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Sharia police prepare to remove church-tents in Aceh

Move points to troubling signs for religious freedom, church official says

Sharia police prepare to remove church-tents in Aceh

Indonesian policemen stand next to a structure bearing a cross from a church that was torn down by the local government in Singkil, Aceh province last Oct. 19. (Photo by Dian Majni/AFP)

Authorities in Aceh Singkil district in sharia law-governed Aceh province are planning to remove tents built by Protestant congregations to replace churches that were torn down last year.

According to the district's secretary Azmi, who has only one name, the removal was planned since the tents were built only for Christmas services.

"The congregations asked the district head and governor for permits prior to Christmas. There was one condition, though. After Christmas, the tents should be removed," he told ucanews.com Jan. 7.

However, the Rev. Jasman Bancin of the Pakpak Dairi Christian Protestant Church said there was no such agreement.

Bancin said that when sharia police and public order officials arrived at the church in early January to remove the tents, the congregation resisted the move.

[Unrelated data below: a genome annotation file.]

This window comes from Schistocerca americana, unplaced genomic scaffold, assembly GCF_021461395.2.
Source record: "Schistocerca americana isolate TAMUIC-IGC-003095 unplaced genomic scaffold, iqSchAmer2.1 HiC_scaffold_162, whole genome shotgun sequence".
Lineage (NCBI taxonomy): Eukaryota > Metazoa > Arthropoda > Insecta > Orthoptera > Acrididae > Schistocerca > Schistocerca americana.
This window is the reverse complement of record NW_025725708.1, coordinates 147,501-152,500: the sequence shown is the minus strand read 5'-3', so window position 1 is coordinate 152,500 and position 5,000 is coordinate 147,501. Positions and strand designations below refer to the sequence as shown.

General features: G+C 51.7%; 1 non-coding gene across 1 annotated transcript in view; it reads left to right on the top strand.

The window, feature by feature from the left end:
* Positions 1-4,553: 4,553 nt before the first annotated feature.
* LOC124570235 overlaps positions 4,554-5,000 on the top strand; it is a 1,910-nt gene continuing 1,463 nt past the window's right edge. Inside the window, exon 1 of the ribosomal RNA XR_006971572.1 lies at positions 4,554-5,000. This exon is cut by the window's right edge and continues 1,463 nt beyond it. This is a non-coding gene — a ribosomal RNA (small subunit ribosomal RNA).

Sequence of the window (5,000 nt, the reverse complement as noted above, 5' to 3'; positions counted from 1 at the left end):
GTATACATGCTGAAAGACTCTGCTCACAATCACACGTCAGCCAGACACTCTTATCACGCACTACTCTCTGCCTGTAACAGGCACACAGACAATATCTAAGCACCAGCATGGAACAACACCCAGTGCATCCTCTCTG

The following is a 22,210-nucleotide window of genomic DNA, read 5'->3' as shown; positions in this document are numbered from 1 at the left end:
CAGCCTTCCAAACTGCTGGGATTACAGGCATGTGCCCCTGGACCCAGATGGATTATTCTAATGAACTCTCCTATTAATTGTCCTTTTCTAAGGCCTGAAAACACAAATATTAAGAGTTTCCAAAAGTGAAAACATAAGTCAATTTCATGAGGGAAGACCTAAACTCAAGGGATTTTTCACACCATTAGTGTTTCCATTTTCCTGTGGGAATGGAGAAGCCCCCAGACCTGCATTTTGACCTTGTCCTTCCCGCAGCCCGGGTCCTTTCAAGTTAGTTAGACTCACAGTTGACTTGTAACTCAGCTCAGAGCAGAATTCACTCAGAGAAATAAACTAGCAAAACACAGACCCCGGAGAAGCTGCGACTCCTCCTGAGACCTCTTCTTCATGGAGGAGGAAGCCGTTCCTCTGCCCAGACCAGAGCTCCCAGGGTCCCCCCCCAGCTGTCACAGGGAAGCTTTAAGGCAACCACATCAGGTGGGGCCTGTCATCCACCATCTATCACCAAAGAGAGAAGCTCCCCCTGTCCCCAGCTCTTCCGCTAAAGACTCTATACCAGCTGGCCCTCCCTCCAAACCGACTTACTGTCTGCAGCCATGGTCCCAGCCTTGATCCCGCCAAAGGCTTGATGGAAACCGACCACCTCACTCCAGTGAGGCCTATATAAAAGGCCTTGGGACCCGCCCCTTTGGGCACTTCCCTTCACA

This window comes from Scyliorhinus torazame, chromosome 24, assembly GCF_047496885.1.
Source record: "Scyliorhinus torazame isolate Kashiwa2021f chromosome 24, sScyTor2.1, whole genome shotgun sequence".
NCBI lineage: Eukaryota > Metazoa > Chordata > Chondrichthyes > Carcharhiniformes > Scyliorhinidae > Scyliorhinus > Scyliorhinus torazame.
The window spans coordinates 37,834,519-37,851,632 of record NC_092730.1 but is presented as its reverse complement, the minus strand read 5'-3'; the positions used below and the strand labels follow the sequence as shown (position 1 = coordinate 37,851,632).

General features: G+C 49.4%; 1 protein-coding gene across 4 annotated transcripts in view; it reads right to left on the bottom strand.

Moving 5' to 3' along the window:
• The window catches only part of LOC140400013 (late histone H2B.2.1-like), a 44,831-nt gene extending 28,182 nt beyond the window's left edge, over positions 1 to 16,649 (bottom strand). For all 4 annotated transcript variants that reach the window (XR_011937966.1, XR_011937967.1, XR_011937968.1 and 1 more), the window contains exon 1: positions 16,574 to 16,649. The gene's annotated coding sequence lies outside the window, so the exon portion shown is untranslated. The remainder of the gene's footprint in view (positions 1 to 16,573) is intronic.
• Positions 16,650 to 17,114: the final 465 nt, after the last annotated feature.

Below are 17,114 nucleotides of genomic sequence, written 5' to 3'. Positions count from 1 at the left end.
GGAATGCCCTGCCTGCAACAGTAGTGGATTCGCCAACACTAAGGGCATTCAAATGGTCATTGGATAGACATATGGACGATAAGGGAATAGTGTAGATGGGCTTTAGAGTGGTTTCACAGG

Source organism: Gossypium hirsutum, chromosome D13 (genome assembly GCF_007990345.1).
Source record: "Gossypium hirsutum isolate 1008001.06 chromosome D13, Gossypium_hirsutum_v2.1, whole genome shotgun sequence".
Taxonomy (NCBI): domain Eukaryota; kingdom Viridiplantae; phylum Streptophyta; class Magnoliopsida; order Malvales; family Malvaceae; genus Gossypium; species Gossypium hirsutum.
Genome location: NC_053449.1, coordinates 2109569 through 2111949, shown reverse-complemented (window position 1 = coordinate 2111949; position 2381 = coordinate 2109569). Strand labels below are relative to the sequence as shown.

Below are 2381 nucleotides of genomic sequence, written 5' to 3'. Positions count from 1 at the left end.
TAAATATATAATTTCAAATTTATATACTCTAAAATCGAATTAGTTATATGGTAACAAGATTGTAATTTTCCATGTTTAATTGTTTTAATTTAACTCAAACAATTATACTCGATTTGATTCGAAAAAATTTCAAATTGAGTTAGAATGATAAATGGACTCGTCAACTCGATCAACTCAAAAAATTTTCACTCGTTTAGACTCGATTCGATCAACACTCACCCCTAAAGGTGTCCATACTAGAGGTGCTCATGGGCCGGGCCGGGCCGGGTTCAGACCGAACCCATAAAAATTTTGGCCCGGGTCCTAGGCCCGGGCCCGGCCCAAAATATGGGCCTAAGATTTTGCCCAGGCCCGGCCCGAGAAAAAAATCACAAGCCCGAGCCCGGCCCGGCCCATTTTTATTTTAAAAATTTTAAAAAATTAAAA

"Mothers, children and youths blockaded them. They made their objections clear," he said.

Last August, a mob burned down the Pakpak Dairi Christian Protestant Church in Mandumpang village, killing one person and forcing thousands of Christians to flee the area. In October, local authorities tore down nine other churches — including two Catholic mission stations — that had no building permits.

Bancin noted that two church tents were torn down Jan. 5.

 

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Father Blasius S. Yesse, secretary of Sibolga Diocese said the move to remove the tents was a troubling sign for religious freedom in the province.

"This must not happen in Indonesia.… Everyone has the right to worship anywhere. No one has the right to ban others to do so," he told ucanews.com.

"The only hope is central government intervention. So local regulations don't go too far," he said. "The state must be there to guarantee freedom of worship."

Capuchin Father Alfons Pandiangan, who recently served as the priest at St. Michael's Parish in neighboring North Sumatra province, said that freedom of worship in the province seems difficult to enforce.

The central government must take a firm stance, he said. "Broaden the horizons of officials from both provincial and district governments in Aceh," he told ucanews.com.

Abdullah, who chairs the district's sharia police and public order agency, said he has not received a new order to tear down the tents.

"Last week, there was an order. But some Protestants resisted," he told ucanews.com.

Meanwhile, Daud Pakeh, chairman of the province's Religious Affairs Ministry, called on the congregations to obtain building permits instead of erecting the tents.

"Please prepare all the documents needed so their churches become legal and the congregations are at peace," he told ucanews.com.

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